Social Security is the foundation of economic security for millions of Americans—retirees, disabled persons, and families of retired, disabled or deceased workers. About 163 million Americans pay Social Security taxes and 59 million collect monthly benefits. About one family in four receives income from Social Security.
Social Security provides benefits to retired workers (through Old-Age and Survivors Insurance, OASI), to people with disabilities (through Disability Insurance, DI) and to their families as well as to some survivors of deceased workers. Another element is Hospital Insurance or HI.
Those benefits are financed primarily by payroll taxes on people’s earnings.
Both the employee and the employer pays into the system, 6.2% plus 1.45%. If you are a sole proprietor, you will be paying for both the employer and the employee’s portion, so the entire 15.3 instead of just 7.65%.
How much benefits do you get? It depends on how long you have worked? How much did you make and when you choose to file for benefits?
To be eligible for social security benefits, you need to earn 40 credits. In 2016, you receive one credit for each $1,260 dollars of earnings, up to a maximum of four credits each year. To earn 40 credits, it will take 10 years.
How much did you make? You need to calculate your top 35 years of AIME or Annual Indexed Monthly Earnings.
In order to figure out how to apply your earnings, you need to figure out your AIME or your Annual Indexed Monthly Earnings. It is your top 35 years of earnings (zero on certain years if you work less than 35). In our example, take the total indexed earnings of $840,000, divide by 35 and again by 12 to get the annual indexed monthly earnings or AIME.
And here is how to calculate your Social Security Payouts. There are three tiers to the AIME calculation. These dollar amounts are indexes that change over years. The gist of the calculation is to apply a high percentage of Low AIME, 90%, medium range 32% and high dollar range, 15%, so low AIME people will get most of their benefits satisfied.
There are payment reductions if you decide to claim early or payment enhancements if you decide to claim late. This has to do with your Normal Retirement Age which differs depending on when you are born. Take a look at the next slide.
When is your Normal Retirement Age? If you are born between 1943 and 1954, it is 66 years old. It increases by 2 months each year after that. If you are born in 1960 or later, your Normal Retirement Age is 67.
When can you start receiving benefits? The earliest is 62 years old.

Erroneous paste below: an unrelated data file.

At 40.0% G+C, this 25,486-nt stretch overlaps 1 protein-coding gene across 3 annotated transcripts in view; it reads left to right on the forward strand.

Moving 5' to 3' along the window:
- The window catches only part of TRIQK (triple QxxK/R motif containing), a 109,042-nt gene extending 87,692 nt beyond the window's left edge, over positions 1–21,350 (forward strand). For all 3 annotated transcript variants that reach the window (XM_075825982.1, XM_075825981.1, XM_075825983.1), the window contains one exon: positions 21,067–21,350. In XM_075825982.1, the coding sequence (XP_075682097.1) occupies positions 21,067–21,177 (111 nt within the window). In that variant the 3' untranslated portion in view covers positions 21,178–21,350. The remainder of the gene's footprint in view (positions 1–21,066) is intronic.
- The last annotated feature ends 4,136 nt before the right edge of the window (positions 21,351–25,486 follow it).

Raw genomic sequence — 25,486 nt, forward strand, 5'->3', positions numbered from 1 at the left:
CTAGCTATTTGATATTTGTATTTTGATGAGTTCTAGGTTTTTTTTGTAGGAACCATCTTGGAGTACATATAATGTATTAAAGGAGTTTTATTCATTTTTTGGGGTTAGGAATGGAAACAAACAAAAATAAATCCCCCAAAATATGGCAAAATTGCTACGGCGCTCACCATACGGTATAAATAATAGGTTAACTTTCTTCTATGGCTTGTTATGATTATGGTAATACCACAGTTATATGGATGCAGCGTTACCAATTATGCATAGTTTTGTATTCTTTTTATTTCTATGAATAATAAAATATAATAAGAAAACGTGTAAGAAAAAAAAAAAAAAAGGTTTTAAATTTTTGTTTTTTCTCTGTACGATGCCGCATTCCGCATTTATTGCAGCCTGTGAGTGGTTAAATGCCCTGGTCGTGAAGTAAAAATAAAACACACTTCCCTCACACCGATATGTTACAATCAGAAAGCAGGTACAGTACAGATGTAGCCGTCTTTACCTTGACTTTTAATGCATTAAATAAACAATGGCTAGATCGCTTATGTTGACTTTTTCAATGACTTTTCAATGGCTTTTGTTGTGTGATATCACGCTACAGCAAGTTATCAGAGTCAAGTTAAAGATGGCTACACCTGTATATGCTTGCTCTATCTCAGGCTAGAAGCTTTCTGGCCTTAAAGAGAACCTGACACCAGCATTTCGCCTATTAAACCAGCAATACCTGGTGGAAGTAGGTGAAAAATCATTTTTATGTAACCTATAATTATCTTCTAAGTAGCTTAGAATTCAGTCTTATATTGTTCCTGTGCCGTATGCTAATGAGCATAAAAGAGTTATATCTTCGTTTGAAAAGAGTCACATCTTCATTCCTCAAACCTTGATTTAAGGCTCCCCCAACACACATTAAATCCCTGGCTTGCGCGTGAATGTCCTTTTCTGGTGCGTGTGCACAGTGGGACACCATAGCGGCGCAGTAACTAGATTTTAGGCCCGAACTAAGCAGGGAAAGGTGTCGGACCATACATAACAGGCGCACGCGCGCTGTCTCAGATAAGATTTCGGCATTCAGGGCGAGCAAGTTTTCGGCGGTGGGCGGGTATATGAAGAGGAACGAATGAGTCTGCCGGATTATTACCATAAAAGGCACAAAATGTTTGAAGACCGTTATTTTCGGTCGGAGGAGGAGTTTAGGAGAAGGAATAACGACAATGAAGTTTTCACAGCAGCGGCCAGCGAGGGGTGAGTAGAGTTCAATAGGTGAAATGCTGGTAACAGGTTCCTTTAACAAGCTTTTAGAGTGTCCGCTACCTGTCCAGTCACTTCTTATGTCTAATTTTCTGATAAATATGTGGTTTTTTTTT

The early withdrawal penalty is 5/9 of a percent for each month before your Normal Retirement Age up to the first 36 months. After the first 36 months, it is 5/12 of 1 percent for each additional month.
Example: If your normal retirement age is 66, and you claim at 62. Your reduction for first 36 months is 20% and then the next 12 months, 5%. Total reduction for 48 months is 25%
What about the benefits of delaying your claim? For each additional month beyond your Normal Retirement Age, you are entitled to an additional 2/3 of 1%. You can delay up until 70 and no more.
Example: If you delay claim till Age 70 and your Normal Retirement Age is 67. By delaying your claim for 36 months, you increase your benefits by 24%.
If you look at the claim difference between Age 62 and 70. Instead of 30% reduction, you get a 24% increase, a total difference of 54%. Since the payments are inflation adjusted, the difference is HUGE. This may be a good way to provide for longevity. Think Carefully!
You can claim either 100% of your own benefit or 50% of your spousal benefit, whichever is larger, provided that you stayed married for 10 years. If your benefit is $500 and Spousal $600, you can claim spousal, but not both. If you spouse has passed away, you can step in and get 100%.
Here are some additional benefits for widow/widower, unmarried child, dependent parents if you passed away, and also disability insurance.
Is Social Security Benefits Taxable? YES!!! But no more than 85% of total benefits. Again, there are two tiers. It depends on your covered income which is your AGI plus non-taxable interest plus ½ of your social security benefits.
If you work for the State and City government, even if you don’t pay into the social security system, you are eligible for certain type of pensions. Check here for Windfall Elimination Provisions.
Finally, do log on to the social security website and check your social security statement. Check for accuracy and misstatements. Also try estimating your benefits using their calculators.
Now that you know a little more about the Social Security System, go online and read more. It pays to KNOW YOUR BENEFITS.
Read More to Learn:
- Find out what happens if you
- Learn how Social Security credits are being calculated
- Learn about Social Security programs,
- Learn how certain types of earnings and pensions can affect your benefits
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